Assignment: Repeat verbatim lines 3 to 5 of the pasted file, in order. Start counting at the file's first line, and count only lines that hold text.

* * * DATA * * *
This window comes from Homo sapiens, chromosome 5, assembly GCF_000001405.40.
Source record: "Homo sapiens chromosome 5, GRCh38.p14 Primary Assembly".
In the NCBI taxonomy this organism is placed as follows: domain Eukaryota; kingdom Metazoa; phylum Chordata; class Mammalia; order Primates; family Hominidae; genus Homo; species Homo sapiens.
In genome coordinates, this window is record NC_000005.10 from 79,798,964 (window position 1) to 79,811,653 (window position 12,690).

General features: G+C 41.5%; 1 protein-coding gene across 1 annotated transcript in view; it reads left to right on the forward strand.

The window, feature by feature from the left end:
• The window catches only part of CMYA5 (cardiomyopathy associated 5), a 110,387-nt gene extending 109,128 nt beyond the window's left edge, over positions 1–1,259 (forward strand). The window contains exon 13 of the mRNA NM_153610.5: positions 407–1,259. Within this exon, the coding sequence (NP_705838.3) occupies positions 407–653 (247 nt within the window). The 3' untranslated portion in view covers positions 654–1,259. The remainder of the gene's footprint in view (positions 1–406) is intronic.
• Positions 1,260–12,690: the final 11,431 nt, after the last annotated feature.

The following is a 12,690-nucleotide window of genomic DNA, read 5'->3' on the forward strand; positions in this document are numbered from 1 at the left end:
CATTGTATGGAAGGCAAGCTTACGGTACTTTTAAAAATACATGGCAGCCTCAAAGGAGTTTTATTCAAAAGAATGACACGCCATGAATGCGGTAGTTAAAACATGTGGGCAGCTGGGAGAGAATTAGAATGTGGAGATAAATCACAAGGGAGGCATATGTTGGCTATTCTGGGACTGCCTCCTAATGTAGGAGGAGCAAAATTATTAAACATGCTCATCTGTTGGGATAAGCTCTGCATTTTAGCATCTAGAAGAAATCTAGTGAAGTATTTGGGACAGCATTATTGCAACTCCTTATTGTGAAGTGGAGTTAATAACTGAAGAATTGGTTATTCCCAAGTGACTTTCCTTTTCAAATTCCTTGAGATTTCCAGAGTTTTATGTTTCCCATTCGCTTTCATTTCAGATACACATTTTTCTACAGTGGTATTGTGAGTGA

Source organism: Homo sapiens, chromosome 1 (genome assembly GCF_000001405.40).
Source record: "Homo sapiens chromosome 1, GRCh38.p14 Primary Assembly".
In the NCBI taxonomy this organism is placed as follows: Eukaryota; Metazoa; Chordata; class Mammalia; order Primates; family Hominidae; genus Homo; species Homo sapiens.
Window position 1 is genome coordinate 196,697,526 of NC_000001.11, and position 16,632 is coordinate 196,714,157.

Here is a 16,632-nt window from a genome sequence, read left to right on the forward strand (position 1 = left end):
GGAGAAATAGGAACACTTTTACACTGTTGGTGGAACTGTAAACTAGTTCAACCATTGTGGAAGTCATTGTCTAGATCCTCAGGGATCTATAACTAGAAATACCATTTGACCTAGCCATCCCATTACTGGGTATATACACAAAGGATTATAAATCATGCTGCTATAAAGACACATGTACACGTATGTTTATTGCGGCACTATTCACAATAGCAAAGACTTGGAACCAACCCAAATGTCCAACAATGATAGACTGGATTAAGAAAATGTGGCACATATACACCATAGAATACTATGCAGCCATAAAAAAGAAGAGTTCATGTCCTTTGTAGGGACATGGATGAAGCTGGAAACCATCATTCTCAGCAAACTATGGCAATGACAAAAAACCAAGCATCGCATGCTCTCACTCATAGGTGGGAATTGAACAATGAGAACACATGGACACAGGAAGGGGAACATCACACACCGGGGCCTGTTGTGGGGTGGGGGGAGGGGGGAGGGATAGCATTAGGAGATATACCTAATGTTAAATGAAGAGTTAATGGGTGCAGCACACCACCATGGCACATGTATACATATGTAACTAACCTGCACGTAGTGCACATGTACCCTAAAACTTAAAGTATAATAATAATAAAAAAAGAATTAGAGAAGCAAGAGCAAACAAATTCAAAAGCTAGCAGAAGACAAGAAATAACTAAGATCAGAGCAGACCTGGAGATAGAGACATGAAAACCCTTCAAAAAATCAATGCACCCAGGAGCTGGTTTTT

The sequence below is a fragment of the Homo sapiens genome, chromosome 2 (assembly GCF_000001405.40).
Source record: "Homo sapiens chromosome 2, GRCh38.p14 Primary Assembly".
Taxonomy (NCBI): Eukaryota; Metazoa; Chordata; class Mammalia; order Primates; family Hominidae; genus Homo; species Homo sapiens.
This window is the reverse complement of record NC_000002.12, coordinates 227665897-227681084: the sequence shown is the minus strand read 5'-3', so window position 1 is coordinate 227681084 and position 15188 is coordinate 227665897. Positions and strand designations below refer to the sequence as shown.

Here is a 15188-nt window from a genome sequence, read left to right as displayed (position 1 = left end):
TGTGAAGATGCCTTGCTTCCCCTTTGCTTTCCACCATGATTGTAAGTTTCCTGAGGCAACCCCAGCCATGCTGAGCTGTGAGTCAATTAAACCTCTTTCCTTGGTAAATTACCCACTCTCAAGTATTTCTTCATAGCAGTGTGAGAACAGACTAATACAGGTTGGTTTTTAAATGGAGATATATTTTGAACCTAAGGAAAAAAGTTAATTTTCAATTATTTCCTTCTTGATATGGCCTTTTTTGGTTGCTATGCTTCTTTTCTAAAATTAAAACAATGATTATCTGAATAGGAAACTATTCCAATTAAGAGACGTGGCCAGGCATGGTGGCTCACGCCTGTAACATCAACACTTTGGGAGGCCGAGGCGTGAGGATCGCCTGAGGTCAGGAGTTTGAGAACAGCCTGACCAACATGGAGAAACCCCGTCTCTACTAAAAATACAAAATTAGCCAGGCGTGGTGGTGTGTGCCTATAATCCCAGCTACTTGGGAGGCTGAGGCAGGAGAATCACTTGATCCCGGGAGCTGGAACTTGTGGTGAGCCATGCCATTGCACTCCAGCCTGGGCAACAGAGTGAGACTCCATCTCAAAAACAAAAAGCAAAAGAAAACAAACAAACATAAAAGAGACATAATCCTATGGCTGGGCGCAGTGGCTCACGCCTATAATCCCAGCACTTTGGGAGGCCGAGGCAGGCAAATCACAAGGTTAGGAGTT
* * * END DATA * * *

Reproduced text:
In the NCBI taxonomy this organism is placed as follows: domain Eukaryota; kingdom Metazoa; phylum Chordata; class Mammalia; order Primates; family Hominidae; genus Homo; species Homo sapiens.
In genome coordinates, this window is record NC_000005.10 from 79,798,964 (window position 1) to 79,811,653 (window position 12,690).

General features: G+C 41.5%; 1 protein-coding gene across 1 annotated transcript in view; it reads left to right on the forward strand.